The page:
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Hoist By His Own Petard: Real L Ife

  • This is the whole point of the martial art of jujitsu. A practitioner uses moves in such a way that he can use the attacks of his opponent against him.
  • The term in question is still valid today; several movies and TV shows dealing with The War on Terror, such as The Kingdom or NCIS, have pointed out that bomb-makers often lose a finger or two to their own bombs, or worse.
    • More than one bomb maker has met his end while assembling a bomb, and more than one bomber has had the bomb go off before he could arrive at the target. At least a few have died from accidentally setting their bomb vests off while giving their buddies one last good bye hug. It's not a job that lends itself well to on-the-job training.
    • Some of the funniest cases reordered here.
      • Apparently, one frequent occurrence in Afghanistan is for the suicide bomber's device to detonate during the ritual group hug before going off on a mission.
    • Joke/urban legend: A terrorist once sent a mail bomb which had insufficient postage. It was returned to him, and he, forgetting what was in it, opened the envelope. (Does that count as a suicide bombing?)
      • From the same source: Two animal rights activists were protesting the cruelty of sending pigs to a slaughterhouse in Bonn, Germany, by freeing a captive herd. Suddenly all two thousand pigs stampeded through the gate they were opening, and trampled the hapless protesters to death.
    • A man in Mexico tried to bomb government offices and accidentally set off the bomb.
    • An Indonesian militant was trying to bomb a police station with a homemade bomb. But on his way in his bicycle it blew up before he got there.
    • An attempted suicide bomber in Moscow during a New Years celebration was killed when her own bomb (triggered by her cell phone) went off prematurely because the cell carrier wanted to congratulate all of their customers with a spammed text message (and the bomber was too stupid to keep the phone off until just before).
  • Marie Curie's major claims to fame are her study of radioactivity as well as discovering radium. The dangers of radiation exposure weren't understood at the time and she ultimately died of radiation poisoning. Then again, if it wasn't for her studies on radium and radioactivity, we might not have fully understood radiation poisoning as well as we do, which makes her a martyr for scientific knowledge.
    • Her husband Pierre as well. He didn't die of direct effects of radiation exposure (Marie died of leukemia, almost certainly caused by her extensive long-term exposure to all manner of radioactives), but he did have a rather famous burn on his chest (probably a radiation burn from the vial of radium he often carried in his shirt pocket), and was suffering symptoms that may have been radiation sickness when he stumbled in the street and was run over by a horse-drawn cart (radiation sickness can cause dizziness, confusion, and delirium).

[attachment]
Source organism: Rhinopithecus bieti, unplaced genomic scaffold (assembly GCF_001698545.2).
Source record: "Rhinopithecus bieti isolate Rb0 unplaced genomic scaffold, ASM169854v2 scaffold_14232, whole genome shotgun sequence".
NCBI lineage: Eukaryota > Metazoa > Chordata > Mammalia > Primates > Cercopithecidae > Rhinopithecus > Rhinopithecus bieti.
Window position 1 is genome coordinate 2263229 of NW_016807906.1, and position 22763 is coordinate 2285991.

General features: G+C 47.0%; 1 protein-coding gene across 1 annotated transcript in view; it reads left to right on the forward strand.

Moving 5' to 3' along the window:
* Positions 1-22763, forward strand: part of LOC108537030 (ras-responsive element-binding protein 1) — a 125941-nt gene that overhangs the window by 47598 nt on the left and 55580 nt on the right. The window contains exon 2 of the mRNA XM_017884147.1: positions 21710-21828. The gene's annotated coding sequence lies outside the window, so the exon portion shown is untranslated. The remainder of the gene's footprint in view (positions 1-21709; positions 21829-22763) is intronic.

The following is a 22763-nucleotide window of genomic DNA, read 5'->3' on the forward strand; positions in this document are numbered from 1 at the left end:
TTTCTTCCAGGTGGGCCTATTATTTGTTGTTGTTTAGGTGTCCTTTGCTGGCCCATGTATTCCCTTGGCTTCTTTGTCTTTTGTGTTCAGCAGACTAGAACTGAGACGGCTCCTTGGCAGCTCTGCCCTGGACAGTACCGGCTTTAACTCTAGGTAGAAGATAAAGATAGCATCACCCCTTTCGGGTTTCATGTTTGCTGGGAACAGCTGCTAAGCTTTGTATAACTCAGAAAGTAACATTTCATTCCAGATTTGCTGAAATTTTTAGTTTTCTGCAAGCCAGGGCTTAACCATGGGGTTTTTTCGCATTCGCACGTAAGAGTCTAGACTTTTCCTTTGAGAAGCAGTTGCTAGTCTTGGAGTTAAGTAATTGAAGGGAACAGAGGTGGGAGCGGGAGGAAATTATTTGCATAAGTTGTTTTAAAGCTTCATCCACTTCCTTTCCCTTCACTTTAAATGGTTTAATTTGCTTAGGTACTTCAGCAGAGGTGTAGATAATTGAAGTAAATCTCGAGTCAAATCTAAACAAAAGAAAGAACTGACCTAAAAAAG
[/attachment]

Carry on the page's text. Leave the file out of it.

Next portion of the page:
• Similar to the above, but rather more sinister, Dr. Sabin Arnold von Sochocky, who was one of the co-founders of the United States Radium Corporation - infamous for its callous treatment of employees adversely effected by the radiation from the radioactive paint they produced - eventually died of aplastic anemia, caused by his own exposure to radium.
  • Maximilien Robespierre, who was behind much of the Reign of Terror that followed The French Revolution, was ultimately himself executed by the guillotine which he so adored. Along with quite a few others. (Another irony is that several people who participated in Thermidor actually were against the guillotine, as it was too slow— and were more in favour of shooting their victims randomly with a cannon from a distance and throwing them into a mass grave to die.)
    • However, the rumor that Dr. Guillotin was executed on the device he had introduced (referenced in the Discworld example on the Literature subpage) is untrue.
    • It's also shown in at least one film that Louis XVI had a hand in designing the guillotine, which he was later put to death by.
    • The Regent of Scotland, James Douglas, introduced the Maiden, a sort of prototype guillotine, to Scotland in the 16th Century. Three guesses how he died...
  • Duke Shang Yang, author of The Book of Lord Shang and notorious in ancient China for his draconian punishments, met his end under a punishment that he himself formulated into Qin law when he was convicted of treason against King Huiwen of Qin (translation: Huiwen wanted revenge against Shang Yang for when the duke had the then-crown prince publicly humiliated as punishment for an offense committed). The punishment, which was reserved for law enforcers who broke the law themselves, called for not only the offender's execution, but that of his family as well. Ouch.